Alumni Spotlight – Jasmine Knowles SVMP ’11

SVMP ‘11 Alumnus Jasmine Speaks on her SVMP experience, life in college, and her time in Cape Town, South Africa


Throughout college, balancing various activities, my social life, and rigorous academic requirements not only stressed me out, but often made me lose sight of who I was. Studying abroad in Cape Town, South Africa this past semester provided me with daily lessons that have helped to reaffirm not only who I was, but also the person that I wanted to become.


During the semester, I toured the Bo-Kaap, an area of Cape Town which used to be known as the Malay Quarter, but is now home to the descendants of the city’s first Muslim inhabitants. While walking the streets, it became clear to me that the brightly colored buildings, the mosques dotting the community, and the street vendors selling meat alongside the cobblestone roads each echoed a different piece of this area’s unique and culturally rich history.


Even though they were surrounded by this rich culture, I couldn’t help but wonder if these Cape Malay people dreamt of home. They were living out the dreams of the first Muslim settlers that came to Signal Hill, but did they ever dream of home? The place from which their ancestors came and that they never knew?


Home-I think we take this phrase lightly. Many people can point to a beginning, or a place where their relatives came from, but the Cape Malay people came to Cape Town as slaves from India, Malaysia, and other parts of Asia. Their identity was lost, continually in a state of homesickness for a home that we’ve never lived in?


One week after returning to the US, I arrived on the campus of HBS. During the alumni panel on the first night, they all stated that SVMP was a “transformational” experience for them, but I was skeptical that I would be changed during one week.


During the week, I found that I would have conversations with people and suddenly we would realize that it was 1AM and we still had to read and analyze two cases. Our class, I feel, became exceptionally close due to the fact that every night we came together without Pauline or Angie forcing us to, and just sat and listened to each other speak about the situations in our lives that helped to shape us and the struggles that we faced every day.


When I look at pictures of our class, I do not just connect faces with a name. I know each person by name and story and we truly became a family. It is remarkable to me that such strong bonds were formed over the course of seven days, but I think that speaks to the spirit of SVMP.


On Thursday of that week, Professor Frances Frei gave a lecture that I will remember for the rest of my life.  She encouraged us to “go towards what energizes you and to go towards that unapologetically.” Entering into senior year, many of us needed that reminder that we are not obligated to do what our parents or family members expect of us, but rather, what we are passionate about. As I looked around the room and saw tears in so many of our eyes, I understood that Profess Frei was able to see in our class, what we had only dared to imagine was there.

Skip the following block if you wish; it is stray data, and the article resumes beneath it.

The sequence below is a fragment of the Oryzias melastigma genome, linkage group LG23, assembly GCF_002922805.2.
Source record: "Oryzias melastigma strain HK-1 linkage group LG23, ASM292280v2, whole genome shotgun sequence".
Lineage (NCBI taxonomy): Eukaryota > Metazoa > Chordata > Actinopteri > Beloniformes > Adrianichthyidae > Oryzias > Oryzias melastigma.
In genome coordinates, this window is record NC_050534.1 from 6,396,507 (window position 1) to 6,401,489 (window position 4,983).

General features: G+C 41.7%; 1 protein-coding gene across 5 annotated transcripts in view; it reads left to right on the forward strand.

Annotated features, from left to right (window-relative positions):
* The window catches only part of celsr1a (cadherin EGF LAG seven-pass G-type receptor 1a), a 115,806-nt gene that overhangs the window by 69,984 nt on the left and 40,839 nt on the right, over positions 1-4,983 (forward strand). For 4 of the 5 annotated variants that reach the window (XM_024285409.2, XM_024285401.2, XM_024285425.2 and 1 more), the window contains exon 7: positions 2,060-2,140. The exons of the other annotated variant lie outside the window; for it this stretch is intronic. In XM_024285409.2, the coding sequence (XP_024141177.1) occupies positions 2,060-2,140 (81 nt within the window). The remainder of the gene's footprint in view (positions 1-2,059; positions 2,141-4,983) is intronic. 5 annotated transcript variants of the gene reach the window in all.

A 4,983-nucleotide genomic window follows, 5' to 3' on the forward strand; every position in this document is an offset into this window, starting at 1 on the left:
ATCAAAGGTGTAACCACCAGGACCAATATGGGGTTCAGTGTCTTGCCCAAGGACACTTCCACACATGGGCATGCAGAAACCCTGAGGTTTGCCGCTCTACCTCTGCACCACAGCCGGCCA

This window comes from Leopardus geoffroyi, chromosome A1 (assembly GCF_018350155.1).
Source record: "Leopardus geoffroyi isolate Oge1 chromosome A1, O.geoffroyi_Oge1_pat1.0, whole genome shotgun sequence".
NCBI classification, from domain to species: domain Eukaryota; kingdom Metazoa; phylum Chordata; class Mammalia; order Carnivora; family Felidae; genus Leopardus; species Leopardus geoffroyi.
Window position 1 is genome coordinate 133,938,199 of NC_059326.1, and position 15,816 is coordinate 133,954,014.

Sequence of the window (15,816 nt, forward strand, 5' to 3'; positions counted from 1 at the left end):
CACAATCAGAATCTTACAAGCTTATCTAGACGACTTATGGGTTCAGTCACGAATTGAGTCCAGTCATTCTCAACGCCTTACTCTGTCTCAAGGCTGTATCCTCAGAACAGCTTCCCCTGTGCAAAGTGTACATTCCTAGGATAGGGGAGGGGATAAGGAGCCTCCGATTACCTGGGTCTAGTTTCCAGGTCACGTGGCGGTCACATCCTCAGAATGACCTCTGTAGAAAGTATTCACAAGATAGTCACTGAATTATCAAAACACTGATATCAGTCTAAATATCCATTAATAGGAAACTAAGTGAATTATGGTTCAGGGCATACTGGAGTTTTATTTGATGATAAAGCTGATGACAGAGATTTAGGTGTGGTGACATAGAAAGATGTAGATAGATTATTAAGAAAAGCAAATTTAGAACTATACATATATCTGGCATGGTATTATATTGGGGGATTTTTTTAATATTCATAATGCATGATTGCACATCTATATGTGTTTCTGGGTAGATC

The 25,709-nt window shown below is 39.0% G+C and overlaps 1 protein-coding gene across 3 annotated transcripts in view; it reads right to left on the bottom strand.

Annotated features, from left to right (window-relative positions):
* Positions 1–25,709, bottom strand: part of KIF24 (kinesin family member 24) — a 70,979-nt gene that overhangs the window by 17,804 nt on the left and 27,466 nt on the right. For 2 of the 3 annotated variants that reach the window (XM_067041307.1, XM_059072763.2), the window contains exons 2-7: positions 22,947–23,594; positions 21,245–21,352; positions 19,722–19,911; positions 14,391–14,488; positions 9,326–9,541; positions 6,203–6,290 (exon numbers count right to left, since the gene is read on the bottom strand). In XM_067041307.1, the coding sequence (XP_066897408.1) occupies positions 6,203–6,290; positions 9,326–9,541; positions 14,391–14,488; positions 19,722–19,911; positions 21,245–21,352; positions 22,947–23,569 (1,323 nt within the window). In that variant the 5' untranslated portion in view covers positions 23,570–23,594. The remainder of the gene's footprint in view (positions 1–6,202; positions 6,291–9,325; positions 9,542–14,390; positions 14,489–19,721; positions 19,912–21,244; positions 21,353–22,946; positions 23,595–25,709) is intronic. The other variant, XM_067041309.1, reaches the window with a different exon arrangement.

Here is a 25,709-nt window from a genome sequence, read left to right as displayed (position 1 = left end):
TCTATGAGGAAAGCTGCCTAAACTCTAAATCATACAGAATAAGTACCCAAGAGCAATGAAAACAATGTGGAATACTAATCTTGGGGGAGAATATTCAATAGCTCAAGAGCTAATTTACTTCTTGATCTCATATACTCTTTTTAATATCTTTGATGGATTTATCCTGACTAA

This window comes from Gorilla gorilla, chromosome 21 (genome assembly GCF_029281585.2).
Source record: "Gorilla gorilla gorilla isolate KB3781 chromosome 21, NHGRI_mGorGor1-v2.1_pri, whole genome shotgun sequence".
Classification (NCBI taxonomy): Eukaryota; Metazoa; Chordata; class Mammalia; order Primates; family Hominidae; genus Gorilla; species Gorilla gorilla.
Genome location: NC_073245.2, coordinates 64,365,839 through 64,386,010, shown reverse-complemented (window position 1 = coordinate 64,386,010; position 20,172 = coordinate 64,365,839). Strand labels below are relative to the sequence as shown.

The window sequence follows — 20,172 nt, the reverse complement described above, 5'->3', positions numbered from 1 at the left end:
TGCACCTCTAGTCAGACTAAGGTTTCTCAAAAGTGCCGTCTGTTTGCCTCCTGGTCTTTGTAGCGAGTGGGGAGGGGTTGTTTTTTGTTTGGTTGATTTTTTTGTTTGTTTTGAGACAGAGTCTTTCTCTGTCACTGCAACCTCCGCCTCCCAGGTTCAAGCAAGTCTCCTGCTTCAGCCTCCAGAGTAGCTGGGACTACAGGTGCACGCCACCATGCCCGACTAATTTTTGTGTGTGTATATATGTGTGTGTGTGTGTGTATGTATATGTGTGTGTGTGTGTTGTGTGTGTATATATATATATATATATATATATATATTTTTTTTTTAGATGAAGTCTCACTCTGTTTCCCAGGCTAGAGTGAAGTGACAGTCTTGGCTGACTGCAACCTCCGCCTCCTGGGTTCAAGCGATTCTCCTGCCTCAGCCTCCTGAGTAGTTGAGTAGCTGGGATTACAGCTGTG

Reflecting on the week later that night, I realized that I had undergone a true transformation, like the alumni had mentioned the Saturday before. Like the Cape Malay people, although I was on this quest to find belonging, as Professor Frei pointed out- my only obligation was to do what was worthy of my energy. Coming back to the United States did not mean that I had to settle back into my normal school routine; but rather, I should use my experiences from the past six months as a guide for where I want to start my career.


I am grateful that SVMP served as a path of re- entry for me back to the United States. It truly showed me that self-discovery can come from anywhere: your immediate surroundings, your friends and family, or even interactions you have with 74 strangers in a classroom.


I am thankful for my SVMP family, who showed me that enlightening experiences do not always come from travels to exotic places. There are ways in which we can discover things about ourselves no matter where we are. 


Instead of yearning to belong or seeking my place in the world, SVMP taught me to remember that the person I am becoming is continually shaped by the shared stories and inspirations I have received from my travels, both domestic and abroad and I am a better person because of it.


Jasmine is currently a senior at Washington University in St. Louis and participated in SVMP during the summer of 2011.


[Back to news summary]